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Seep point motor problems


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I've loved railway modelling for some time but always fell at the first hurdle of scenic modelling when applied ballast ruined my points and the railway ceased to function...

 

However the discovery, known already I'm sure of everyone on the forum that seep point motors with switches solved my electrical problems was a revelation! Have now motorised all five of my points carefully testing as I went along, all correct according to the multimeter however after 10 minutes testing one of my motors has developed an intermittent fault with the polarity switch. Extensive testing with the multimeter shows that both wires entering the motor are ok suggesting the problem is in the motor, I have removed the motor from the board where all appeared fine as did it after reinstalling for 10 or so cycles after which the intermittent fault returned. 

 

Can anyone suggest why this may be and suggest a solution to my problem.  Or are seep motors simply that unreliable? 

 

Many thanks

Bodger

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If the polarity switch is the "slidey" spring thing, then yes, they are not reliable.

You might find a bit of cleaning up of the conracts works, but the fact that it is all in the open air is a failing. Far better to have an enclosed switch or a relay,

Ian

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Not the best switches around.  They aren't worth the extra over the version that doesn't have a switch.  It's why some people prefer to attach microswitches or use relays etc.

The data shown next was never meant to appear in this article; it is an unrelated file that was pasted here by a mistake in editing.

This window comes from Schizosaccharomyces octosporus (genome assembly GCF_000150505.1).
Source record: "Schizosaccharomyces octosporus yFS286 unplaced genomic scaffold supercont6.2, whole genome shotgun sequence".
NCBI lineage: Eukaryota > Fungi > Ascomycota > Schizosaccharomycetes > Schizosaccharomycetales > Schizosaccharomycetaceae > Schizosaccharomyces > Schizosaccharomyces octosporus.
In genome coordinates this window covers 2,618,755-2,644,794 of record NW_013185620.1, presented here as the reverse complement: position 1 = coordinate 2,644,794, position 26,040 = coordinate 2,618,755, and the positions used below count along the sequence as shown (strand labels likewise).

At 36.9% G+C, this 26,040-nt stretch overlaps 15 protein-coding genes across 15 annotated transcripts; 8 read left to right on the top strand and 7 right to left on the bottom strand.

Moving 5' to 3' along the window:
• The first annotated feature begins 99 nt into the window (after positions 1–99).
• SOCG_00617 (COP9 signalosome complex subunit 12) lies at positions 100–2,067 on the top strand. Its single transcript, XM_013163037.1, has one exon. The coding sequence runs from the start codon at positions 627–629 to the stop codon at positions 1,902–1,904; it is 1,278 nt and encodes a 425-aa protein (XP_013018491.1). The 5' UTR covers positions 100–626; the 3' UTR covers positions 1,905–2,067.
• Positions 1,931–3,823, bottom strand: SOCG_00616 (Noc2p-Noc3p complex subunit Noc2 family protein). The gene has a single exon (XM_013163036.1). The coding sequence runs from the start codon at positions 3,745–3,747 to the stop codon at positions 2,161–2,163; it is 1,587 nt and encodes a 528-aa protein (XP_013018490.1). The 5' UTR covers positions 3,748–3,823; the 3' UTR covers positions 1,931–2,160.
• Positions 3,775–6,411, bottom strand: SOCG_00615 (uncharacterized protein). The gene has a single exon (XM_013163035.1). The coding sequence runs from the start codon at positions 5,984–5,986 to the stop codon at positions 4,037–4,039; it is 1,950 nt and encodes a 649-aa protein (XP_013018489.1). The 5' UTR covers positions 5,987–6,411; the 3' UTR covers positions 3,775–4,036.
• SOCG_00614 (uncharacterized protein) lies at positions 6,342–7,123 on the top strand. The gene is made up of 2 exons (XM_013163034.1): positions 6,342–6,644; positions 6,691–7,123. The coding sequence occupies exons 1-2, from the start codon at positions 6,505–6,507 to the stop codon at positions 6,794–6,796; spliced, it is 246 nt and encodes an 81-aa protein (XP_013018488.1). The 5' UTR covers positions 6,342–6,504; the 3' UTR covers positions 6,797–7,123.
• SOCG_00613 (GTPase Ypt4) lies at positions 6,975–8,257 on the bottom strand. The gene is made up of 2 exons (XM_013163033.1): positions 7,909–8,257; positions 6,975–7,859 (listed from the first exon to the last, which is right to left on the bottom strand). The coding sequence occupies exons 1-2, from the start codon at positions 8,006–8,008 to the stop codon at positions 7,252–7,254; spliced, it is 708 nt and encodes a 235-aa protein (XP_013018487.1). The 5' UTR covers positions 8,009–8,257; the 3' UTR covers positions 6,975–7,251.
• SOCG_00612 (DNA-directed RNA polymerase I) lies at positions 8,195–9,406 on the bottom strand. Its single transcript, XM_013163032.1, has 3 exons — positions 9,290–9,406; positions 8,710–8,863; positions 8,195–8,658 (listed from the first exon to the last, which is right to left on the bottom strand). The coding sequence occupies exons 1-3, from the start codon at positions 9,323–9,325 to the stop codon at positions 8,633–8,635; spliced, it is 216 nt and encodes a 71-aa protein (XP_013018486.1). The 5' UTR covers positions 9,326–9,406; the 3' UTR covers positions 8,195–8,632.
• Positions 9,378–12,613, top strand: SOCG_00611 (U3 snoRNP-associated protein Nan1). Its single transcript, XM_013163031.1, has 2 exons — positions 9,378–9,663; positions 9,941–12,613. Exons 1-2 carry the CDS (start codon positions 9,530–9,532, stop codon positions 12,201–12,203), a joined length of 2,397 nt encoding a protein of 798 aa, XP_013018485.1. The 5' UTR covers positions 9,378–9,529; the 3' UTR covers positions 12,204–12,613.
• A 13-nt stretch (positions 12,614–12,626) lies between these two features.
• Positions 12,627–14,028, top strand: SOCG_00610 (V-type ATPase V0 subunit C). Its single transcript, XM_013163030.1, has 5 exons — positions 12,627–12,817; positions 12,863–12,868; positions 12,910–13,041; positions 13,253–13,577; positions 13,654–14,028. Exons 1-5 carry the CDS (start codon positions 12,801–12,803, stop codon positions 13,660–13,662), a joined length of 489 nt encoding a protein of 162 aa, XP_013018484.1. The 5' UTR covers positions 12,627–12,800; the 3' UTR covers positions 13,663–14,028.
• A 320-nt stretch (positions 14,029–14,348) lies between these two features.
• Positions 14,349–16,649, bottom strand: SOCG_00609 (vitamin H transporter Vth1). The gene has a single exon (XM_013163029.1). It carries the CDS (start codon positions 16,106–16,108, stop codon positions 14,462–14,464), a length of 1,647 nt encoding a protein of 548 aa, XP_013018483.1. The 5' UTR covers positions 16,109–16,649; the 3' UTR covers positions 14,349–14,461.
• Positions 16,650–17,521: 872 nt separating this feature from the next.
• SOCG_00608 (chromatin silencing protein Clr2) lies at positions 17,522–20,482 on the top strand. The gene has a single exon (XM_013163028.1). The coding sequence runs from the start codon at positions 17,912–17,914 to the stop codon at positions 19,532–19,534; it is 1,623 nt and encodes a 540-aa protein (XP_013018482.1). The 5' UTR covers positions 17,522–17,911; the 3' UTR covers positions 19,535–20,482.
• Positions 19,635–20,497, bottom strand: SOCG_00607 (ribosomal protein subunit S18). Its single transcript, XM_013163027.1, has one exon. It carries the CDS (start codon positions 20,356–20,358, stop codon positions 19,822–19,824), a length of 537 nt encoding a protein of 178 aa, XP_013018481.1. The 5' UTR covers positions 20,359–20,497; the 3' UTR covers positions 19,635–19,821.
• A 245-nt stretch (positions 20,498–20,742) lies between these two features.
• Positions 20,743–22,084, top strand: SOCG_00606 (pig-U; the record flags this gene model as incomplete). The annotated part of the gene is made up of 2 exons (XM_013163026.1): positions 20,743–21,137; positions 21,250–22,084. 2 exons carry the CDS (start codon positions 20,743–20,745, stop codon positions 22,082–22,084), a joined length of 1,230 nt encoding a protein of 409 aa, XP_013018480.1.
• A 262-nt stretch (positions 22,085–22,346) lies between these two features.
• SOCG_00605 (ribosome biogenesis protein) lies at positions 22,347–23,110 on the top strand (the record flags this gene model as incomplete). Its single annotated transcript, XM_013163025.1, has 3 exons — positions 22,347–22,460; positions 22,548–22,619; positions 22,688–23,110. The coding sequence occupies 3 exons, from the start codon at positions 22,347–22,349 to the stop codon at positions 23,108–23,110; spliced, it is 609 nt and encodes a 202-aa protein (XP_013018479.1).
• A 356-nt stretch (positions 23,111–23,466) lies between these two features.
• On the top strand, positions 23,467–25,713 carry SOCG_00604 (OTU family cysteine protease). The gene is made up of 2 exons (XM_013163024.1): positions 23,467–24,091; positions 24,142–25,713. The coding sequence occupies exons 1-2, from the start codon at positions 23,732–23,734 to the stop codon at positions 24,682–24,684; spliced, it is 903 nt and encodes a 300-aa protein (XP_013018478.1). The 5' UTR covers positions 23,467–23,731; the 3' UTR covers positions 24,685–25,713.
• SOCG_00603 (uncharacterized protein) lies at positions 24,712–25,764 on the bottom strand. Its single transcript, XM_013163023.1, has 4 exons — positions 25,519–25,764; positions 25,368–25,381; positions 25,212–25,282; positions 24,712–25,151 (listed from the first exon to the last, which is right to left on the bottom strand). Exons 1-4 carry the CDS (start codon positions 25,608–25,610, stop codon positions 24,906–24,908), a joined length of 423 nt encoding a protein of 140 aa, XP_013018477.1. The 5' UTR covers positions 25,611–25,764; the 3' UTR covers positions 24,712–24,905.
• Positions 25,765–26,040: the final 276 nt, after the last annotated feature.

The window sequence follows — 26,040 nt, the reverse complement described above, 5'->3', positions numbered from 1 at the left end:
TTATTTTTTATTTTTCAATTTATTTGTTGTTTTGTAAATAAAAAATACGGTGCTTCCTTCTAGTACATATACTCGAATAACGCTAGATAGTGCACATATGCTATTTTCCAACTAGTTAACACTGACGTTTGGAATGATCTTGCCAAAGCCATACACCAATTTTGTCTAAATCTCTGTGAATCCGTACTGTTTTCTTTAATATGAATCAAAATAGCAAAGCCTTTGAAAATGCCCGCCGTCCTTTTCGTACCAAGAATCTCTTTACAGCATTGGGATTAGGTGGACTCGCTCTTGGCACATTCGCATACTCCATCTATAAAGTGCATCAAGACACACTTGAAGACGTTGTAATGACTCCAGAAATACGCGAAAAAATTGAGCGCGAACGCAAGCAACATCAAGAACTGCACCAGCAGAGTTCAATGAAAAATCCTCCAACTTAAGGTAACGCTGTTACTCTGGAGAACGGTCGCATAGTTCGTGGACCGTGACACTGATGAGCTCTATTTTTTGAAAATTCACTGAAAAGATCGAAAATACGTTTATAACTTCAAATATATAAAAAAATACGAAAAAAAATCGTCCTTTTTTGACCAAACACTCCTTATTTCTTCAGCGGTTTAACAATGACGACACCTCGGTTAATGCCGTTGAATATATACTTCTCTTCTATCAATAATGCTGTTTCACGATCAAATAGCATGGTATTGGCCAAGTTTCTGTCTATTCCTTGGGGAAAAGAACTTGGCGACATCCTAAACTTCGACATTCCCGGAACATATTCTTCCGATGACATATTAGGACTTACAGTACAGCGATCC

Having said that you've already got them and you want to use the switches.  The springy moving contact strip might benefit from tweaking slightly to give greater pressure.

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5 minutes ago, Dagworth said:

Make sure that the motor is absolutely central under the point, otherwise the switch only gets part way in its travel.

 

Andi

Which means, 100% alignment in both directions. Otherwise it will never work reliably.

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18 minutes ago, Thebodger said:

Well this is disappointing, i hoped unreliable meant weeks or months before failing not minutes can anyone recommend an alternative system that wont break the bank?

Try repositioning the point motor very, very slightly left or right of the rails to (hopefully) allow the moving contact of the switch, (the washer) to make a better contact with the fixed contacts (the PCB tracks).  Not guaranteed to work but worth trying

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I've used Seeps for years without any more than a few minor problems so don't give up!

 

Alignment is key, so if they were working and stopped, it might be worth checking that they are still in position. It's quite a jolt when the solenoid activates so if it's not firmly in place it may move - and it doesn't have to move far to stop the contact.

 

Where I have had problems, a squirt of switch cleaner followed by changing the points half a dozen times seems to do the trick.

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18 hours ago, Michael Hodgson said:

They aren't worth the extra over the version that doesn't have a switch

 

I never knew until now that there is a version without the switch.  There you go, you learn something new every day.

 

I prefer to use latching relays rather than microswitches, which I find fiddly to set up and potentially prone to moving out of adjustment.  A relay fires when the point motor does, no mechanical linkage required.